Background: The enkephalins, endogenous opiate substances, act as neurotransmitters along the entire digestive tract where they elicit intestinal antisecretory activity without affecting intestinal transit time or motility. Racecadotril, through inhibition of enkephalinase, reinforces the physiological activity of endogenous enkephalins and, therefore, shows intestinal antisecretory activity.
Aim: We conducted the study to determine the role of racecadotril as an adjunct to the standard treatment of cholera in adults.
Methods: The study was a double blind, randomised, placebo controlled clinical trial involving 110 adult male cholera patients who received either racecadotril or placebo in addition to standard cholera treatment. The major outcome measures (stool output, oral rehydration solution (ORS) intake, requirements for unscheduled intravenous fluid infusion, and duration of diarrhoea) were compared between the groups.
Results: Of 110 patients enrolled, 54 received racecadotril and 56 received placebo. Admission clinical characteristics were comparable between the groups. There was no significant difference in (mean (SD)) total stool output (racecadotril v placebo 315 (228) v 280 (156) g/kg), total ORS intake (390 (264) v 369 (240) ml/kg), or duration of diarrhoea (35 (15) v 32 (13) hours) between the groups. Clinical success, defined as resolution of diarrhoea within 72 hours of initiation of study intervention, was similar in both groups (racecadotril v placebo 96% v 89%). The number of patients receiving unscheduled intravenous infusions was not significantly different between the groups (racecadotril v placebo 22% v 14%). No drug related adverse effect was noted.
Conclusion: The study demonstrated that racecadotril therapy, although found to be safe, does not provide additional benefit in the treatment of severe cholera in adults.
- Vibrio cholerae
- ORS, oral rehydration solution
- cAMP, cyclic adenosine monophosphate
- ITT, intention to treat
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Cholera is often a severe disease characterised by acute watery diarrhoea, vomiting, and dehydration. If not appropriately treated, the mortality rate may be as high as 50–80%.1 The primary cause of death in cholera is hypovolaemic shock due to severe dehydration. The mechanism of fluid loss in cholera involves the production of a Vibrio cholerae enterotoxin which stimulates cellular adenylate cyclase in small and large intestinal mucosa and increases the intraepithelial concentration of cyclic adenosine monophosphate (cAMP), resulting in electrolyte and water secretion.2–5 In addition to a direct effect of the cholera toxin on the intestinal mucosa, recent observations have suggested that the enteric nervous system is also involved in intestinal water and electrolyte secretion in cholera through release of neurotransmitters.6–9 The treatment of cholera remains rehydration with intravenous fluids/ oral rehydration solution (ORS) together with antimicrobial agents effective against V cholerae.10,11 Antisecretory drugs that reduce the rate of fluid loss in cholera have been sought in order to decrease fluid loss, and also to reduce the need for intravenous fluids and the severity of disease. Several drugs have been shown to have antisecretory effect in experimental animal studies12–15 and some of these have been tested in patients.13–19 Although some have been shown to reduce stool volume, these are not suitable for practical use due to adverse effects, and some drugs showed either minimal or no benefit.20–24 To date, none of the antisecretory drugs has been recommended for the clinical management of cholera patients.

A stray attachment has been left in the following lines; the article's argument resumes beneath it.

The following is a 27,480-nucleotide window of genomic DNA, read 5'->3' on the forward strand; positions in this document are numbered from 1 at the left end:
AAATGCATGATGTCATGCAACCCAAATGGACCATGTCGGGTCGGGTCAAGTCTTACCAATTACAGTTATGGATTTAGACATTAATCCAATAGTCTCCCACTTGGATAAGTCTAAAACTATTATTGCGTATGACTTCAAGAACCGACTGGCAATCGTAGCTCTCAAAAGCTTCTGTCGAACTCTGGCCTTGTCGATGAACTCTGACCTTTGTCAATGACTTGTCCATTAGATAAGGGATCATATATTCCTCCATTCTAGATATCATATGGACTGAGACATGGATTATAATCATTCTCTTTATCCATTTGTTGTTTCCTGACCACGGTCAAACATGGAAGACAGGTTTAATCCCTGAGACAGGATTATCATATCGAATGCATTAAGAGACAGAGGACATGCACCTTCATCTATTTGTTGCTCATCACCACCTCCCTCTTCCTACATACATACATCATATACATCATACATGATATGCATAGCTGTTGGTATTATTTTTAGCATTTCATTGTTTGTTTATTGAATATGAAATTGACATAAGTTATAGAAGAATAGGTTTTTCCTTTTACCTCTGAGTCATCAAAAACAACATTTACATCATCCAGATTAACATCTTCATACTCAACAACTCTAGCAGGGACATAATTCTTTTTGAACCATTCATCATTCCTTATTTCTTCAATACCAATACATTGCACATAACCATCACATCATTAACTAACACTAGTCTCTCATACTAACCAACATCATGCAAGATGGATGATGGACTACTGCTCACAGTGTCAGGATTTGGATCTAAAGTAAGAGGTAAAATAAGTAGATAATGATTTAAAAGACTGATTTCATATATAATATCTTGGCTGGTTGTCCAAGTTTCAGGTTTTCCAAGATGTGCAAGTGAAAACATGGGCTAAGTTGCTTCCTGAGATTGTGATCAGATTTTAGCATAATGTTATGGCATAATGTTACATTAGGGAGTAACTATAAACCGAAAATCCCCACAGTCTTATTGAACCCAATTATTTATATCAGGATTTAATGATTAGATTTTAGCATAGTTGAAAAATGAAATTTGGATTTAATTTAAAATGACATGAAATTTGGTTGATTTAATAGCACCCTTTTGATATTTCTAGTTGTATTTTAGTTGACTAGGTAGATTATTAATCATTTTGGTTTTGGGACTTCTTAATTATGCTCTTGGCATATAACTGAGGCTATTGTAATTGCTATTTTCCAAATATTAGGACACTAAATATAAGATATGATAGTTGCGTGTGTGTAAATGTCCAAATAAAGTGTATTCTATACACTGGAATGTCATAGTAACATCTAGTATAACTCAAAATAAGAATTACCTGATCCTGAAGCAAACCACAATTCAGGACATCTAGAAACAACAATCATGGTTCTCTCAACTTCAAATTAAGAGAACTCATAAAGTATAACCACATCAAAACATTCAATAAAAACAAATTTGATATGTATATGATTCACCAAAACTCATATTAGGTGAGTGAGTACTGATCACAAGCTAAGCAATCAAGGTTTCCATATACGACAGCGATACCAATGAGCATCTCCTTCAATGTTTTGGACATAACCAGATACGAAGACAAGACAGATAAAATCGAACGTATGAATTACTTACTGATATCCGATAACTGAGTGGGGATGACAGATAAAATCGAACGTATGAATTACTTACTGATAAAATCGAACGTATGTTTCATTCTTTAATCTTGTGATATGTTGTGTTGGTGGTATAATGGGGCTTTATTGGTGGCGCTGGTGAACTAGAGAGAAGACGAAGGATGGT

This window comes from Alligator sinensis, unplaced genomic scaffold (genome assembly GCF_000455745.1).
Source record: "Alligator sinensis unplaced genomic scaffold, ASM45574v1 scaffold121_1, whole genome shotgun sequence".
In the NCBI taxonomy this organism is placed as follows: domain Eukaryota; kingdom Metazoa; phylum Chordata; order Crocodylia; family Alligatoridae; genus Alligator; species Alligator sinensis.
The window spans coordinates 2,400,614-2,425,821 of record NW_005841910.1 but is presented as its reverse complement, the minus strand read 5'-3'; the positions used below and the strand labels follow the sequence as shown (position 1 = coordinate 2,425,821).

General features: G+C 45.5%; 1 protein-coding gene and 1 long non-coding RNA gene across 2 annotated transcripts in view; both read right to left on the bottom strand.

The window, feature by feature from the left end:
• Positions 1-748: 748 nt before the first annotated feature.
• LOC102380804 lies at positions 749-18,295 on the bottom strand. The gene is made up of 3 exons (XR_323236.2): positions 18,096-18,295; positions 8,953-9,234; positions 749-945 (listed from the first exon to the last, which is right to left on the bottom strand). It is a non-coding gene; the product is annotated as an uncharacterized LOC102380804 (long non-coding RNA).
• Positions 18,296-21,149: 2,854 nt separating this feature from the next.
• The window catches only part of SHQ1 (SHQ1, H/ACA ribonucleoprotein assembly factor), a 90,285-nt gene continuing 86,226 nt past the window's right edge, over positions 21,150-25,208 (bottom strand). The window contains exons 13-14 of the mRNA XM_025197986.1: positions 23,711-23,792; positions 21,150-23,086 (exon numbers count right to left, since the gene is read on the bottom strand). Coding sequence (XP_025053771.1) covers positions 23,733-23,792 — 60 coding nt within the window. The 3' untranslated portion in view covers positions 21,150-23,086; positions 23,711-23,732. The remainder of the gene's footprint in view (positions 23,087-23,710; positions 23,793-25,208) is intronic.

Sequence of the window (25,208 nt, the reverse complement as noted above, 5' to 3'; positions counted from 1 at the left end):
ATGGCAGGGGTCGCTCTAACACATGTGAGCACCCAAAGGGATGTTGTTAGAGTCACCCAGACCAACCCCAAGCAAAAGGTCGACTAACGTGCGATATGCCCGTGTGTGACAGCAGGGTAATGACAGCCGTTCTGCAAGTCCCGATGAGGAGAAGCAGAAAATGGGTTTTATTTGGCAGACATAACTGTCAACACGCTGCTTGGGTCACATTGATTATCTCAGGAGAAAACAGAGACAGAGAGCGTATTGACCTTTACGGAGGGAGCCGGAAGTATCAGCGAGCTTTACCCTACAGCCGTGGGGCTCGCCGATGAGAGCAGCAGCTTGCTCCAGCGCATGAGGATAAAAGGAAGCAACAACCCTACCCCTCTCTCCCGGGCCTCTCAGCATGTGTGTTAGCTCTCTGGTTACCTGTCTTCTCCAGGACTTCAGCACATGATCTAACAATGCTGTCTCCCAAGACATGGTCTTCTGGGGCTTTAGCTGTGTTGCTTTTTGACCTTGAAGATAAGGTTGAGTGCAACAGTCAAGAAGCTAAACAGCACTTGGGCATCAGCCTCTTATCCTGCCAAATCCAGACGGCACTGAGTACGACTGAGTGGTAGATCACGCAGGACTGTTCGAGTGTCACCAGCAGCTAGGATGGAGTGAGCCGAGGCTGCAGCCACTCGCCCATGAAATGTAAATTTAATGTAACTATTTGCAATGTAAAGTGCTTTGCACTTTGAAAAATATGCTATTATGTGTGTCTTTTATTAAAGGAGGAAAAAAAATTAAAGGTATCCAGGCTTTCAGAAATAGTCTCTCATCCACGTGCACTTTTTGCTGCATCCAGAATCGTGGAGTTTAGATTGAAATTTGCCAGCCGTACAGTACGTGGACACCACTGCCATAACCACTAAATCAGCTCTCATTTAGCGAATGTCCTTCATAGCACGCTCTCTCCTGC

The enkephalins, endogenous opiate substances first discovered in 1975, play an important physiological role by acting as neurotransmitters, most notably along the digestive tract where they elicit intestinal antisecretory activity without affecting intestinal transit time or motility.22 After release, they are rapidly inactivated by enkephalinase, which is present throughout the gastrointestinal tract. Racecadotril (enkephalinase inhibitor) is a dipeptide with a single amide bond, developed from research into structure-activity relationships in the enkephalinase molecule. The active metabolite of racecadotril interacts specifically with the active site of enkephalinase to produce potent blockade of the enzyme.23 Racecadotril reinforces the physiological activity of endogenous enkephalins and shows intestinal antisecretory activity without affecting intestinal transit.22 The antisecretory mechanism involves activation of δ receptors leading to reduced secretion of water and electrolytes through reduction in intracellular cAMP.24 These antisecretory and antidiarrhoeal effects have been demonstrated in dogs with cholera toxin induced secretion25 and in rats and humans after cholera toxin administration.26,27 Some clinical studies have demonstrated greater efficacy for racecadotril in acute diarrhoea (other than cholera) compared with placebo and loperamide28–30 through its antisecretory mechanism. Thus the aim of this study was to determine if racecadotril is useful as an adjunctive therapy to standard ORS and antibiotic treatment for cholera.